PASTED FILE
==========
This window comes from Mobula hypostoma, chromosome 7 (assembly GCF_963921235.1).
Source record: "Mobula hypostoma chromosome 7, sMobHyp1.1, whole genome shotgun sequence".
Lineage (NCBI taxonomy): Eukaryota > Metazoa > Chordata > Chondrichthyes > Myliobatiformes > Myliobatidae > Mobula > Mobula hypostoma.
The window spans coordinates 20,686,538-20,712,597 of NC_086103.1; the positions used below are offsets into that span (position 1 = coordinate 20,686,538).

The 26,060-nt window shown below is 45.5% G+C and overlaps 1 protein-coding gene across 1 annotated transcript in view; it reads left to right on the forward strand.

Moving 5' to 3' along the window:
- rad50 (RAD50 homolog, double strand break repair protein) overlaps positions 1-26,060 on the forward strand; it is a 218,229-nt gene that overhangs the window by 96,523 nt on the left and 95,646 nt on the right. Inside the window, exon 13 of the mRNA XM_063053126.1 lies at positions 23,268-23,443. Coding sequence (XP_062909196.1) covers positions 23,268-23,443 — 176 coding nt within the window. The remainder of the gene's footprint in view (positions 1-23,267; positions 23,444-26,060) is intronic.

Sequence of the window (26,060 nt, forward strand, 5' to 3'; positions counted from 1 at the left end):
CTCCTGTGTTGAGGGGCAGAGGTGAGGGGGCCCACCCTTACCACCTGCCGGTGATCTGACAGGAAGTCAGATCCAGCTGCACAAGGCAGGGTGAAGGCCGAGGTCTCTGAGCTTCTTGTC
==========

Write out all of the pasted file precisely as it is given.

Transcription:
This window comes from Mobula hypostoma, chromosome 7 (assembly GCF_963921235.1).
Source record: "Mobula hypostoma chromosome 7, sMobHyp1.1, whole genome shotgun sequence".
Lineage (NCBI taxonomy): Eukaryota > Metazoa > Chordata > Chondrichthyes > Myliobatiformes > Myliobatidae > Mobula > Mobula hypostoma.
The window spans coordinates 20,686,538-20,712,597 of NC_086103.1; the positions used below are offsets into that span (position 1 = coordinate 20,686,538).

The 26,060-nt window shown below is 45.5% G+C and overlaps 1 protein-coding gene across 1 annotated transcript in view; it reads left to right on the forward strand.

Moving 5' to 3' along the window:
- rad50 (RAD50 homolog, double strand break repair protein) overlaps positions 1-26,060 on the forward strand; it is a 218,229-nt gene that overhangs the window by 96,523 nt on the left and 95,646 nt on the right. Inside the window, exon 13 of the mRNA XM_063053126.1 lies at positions 23,268-23,443. Coding sequence (XP_062909196.1) covers positions 23,268-23,443 — 176 coding nt within the window. The remainder of the gene's footprint in view (positions 1-23,267; positions 23,444-26,060) is intronic.

Sequence of the window (26,060 nt, forward strand, 5' to 3'; positions counted from 1 at the left end):
CTCCTGTGTTGAGGGGCAGAGGTGAGGGGGCCCACCCTTACCACCTGCCGGTGATCTGACAGGAAGTCAGATCCAGCTGCACAAGGCAGGGTGAAGGCCGAGGTCTCTGAGCTTCTTGTC